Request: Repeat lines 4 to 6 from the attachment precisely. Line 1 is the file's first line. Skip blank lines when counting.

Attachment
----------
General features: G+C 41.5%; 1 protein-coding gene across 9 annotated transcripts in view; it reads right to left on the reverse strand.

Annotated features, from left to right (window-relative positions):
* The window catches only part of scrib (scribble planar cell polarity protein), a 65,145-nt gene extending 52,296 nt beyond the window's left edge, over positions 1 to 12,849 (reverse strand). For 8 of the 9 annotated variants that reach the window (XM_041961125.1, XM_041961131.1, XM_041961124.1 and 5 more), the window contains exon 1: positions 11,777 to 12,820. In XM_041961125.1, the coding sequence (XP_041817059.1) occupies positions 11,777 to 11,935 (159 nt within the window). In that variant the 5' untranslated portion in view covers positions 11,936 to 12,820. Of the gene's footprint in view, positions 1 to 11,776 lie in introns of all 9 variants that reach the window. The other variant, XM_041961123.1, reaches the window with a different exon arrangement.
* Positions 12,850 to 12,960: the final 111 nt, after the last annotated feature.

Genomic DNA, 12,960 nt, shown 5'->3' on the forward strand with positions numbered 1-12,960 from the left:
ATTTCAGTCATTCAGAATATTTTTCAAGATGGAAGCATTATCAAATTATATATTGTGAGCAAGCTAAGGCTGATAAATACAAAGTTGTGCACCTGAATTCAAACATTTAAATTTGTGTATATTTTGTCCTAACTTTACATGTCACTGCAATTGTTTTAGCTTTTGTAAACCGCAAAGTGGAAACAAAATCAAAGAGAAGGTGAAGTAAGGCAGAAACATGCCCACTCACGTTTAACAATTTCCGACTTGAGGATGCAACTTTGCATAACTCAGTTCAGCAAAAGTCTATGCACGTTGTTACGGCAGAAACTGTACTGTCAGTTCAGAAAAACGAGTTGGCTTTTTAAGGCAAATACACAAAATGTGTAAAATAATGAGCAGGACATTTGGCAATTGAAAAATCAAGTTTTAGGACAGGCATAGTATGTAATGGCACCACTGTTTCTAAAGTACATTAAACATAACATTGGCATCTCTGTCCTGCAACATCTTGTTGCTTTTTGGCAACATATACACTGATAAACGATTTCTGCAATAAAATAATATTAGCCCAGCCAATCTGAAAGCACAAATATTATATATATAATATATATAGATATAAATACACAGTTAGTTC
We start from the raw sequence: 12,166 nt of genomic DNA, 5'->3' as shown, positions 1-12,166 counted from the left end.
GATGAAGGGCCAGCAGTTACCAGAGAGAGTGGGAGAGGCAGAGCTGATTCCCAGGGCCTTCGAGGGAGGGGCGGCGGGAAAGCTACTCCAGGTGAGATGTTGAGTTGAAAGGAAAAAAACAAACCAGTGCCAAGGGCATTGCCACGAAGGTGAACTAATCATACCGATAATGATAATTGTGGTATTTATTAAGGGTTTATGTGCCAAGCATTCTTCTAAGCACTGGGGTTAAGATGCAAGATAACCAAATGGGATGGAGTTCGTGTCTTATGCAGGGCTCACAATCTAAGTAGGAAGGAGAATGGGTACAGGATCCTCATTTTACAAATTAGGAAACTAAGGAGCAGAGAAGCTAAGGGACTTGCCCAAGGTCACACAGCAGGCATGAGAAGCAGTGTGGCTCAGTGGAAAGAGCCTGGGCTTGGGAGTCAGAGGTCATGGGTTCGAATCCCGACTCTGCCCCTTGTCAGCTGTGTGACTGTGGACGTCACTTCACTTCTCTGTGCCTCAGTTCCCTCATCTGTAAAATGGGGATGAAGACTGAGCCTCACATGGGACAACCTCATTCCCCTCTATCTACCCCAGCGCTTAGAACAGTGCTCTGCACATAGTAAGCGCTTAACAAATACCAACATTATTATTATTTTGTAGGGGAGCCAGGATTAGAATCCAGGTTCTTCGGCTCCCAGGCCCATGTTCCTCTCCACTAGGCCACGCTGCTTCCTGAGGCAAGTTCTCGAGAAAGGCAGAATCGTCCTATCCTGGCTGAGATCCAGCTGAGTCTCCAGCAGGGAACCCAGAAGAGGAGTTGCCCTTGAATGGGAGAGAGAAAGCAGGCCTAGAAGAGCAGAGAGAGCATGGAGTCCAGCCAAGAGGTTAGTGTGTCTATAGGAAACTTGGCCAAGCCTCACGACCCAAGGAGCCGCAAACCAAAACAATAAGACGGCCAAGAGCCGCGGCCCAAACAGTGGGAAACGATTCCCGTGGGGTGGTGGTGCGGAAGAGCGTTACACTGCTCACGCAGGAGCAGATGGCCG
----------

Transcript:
* Positions 12,850 to 12,960: the final 111 nt, after the last annotated feature.

Genomic DNA, 12,960 nt, shown 5'->3' on the forward strand with positions numbered 1-12,960 from the left:
ATTTCAGTCATTCAGAATATTTTTCAAGATGGAAGCATTATCAAATTATATATTGTGAGCAAGCTAAGGCTGATAAATACAAAGTTGTGCACCTGAATTCAAACATTTAAATTTGTGTATATTTTGTCCTAACTTTACATGTCACTGCAATTGTTTTAGCTTTTGTAAACCGCAAAGTGGAAACAAAATCAAAGAGAAGGTGAAGTAAGGCAGAAACATGCCCACTCACGTTTAACAATTTCCGACTTGAGGATGCAACTTTGCATAACTCAGTTCAGCAAAAGTCTATGCACGTTGTTACGGCAGAAACTGTACTGTCAGTTCAGAAAAACGAGTTGGCTTTTTAAGGCAAATACACAAAATGTGTAAAATAATGAGCAGGACATTTGGCAATTGAAAAATCAAGTTTTAGGACAGGCATAGTATGTAATGGCACCACTGTTTCTAAAGTACATTAAACATAACATTGGCATCTCTGTCCTGCAACATCTTGTTGCTTTTTGGCAACATATACACTGATAAACGATTTCTGCAATAAAATAATATTAGCCCAGCCAATCTGAAAGCACAAATATTATATATATAATATATATAGATATAAATACACAGTTAGTTC